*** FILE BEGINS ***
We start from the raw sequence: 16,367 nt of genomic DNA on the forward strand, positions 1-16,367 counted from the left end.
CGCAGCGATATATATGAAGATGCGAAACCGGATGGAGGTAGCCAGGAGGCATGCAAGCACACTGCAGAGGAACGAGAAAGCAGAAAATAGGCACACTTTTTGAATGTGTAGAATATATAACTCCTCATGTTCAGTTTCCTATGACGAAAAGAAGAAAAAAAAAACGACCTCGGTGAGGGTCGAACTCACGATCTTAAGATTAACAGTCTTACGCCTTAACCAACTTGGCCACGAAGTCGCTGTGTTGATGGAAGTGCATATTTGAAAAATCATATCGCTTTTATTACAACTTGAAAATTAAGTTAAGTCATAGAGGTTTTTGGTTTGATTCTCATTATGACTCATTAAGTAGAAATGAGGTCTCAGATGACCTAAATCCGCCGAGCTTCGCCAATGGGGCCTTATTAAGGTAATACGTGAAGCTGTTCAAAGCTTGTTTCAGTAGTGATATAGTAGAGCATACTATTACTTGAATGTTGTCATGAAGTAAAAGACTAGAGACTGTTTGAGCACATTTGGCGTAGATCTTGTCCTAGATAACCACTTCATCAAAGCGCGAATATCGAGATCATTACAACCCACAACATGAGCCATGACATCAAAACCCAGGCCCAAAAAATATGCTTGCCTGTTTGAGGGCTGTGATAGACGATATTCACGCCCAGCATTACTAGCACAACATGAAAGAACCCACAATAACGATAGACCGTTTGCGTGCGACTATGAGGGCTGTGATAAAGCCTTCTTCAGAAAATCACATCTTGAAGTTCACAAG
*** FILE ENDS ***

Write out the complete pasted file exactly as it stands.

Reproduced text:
We start from the raw sequence: 16,367 nt of genomic DNA on the forward strand, positions 1-16,367 counted from the left end.
CGCAGCGATATATATGAAGATGCGAAACCGGATGGAGGTAGCCAGGAGGCATGCAAGCACACTGCAGAGGAACGAGAAAGCAGAAAATAGGCACACTTTTTGAATGTGTAGAATATATAACTCCTCATGTTCAGTTTCCTATGACGAAAAGAAGAAAAAAAAAACGACCTCGGTGAGGGTCGAACTCACGATCTTAAGATTAACAGTCTTACGCCTTAACCAACTTGGCCACGAAGTCGCTGTGTTGATGGAAGTGCATATTTGAAAAATCATATCGCTTTTATTACAACTTGAAAATTAAGTTAAGTCATAGAGGTTTTTGGTTTGATTCTCATTATGACTCATTAAGTAGAAATGAGGTCTCAGATGACCTAAATCCGCCGAGCTTCGCCAATGGGGCCTTATTAAGGTAATACGTGAAGCTGTTCAAAGCTTGTTTCAGTAGTGATATAGTAGAGCATACTATTACTTGAATGTTGTCATGAAGTAAAAGACTAGAGACTGTTTGAGCACATTTGGCGTAGATCTTGTCCTAGATAACCACTTCATCAAAGCGCGAATATCGAGATCATTACAACCCACAACATGAGCCATGACATCAAAACCCAGGCCCAAAAAATATGCTTGCCTGTTTGAGGGCTGTGATAGACGATATTCACGCCCAGCATTACTAGCACAACATGAAAGAACCCACAATAACGATAGACCGTTTGCGTGCGACTATGAGGGCTGTGATAAAGCCTTCTTCAGAAAATCACATCTTGAAGTTCACAAG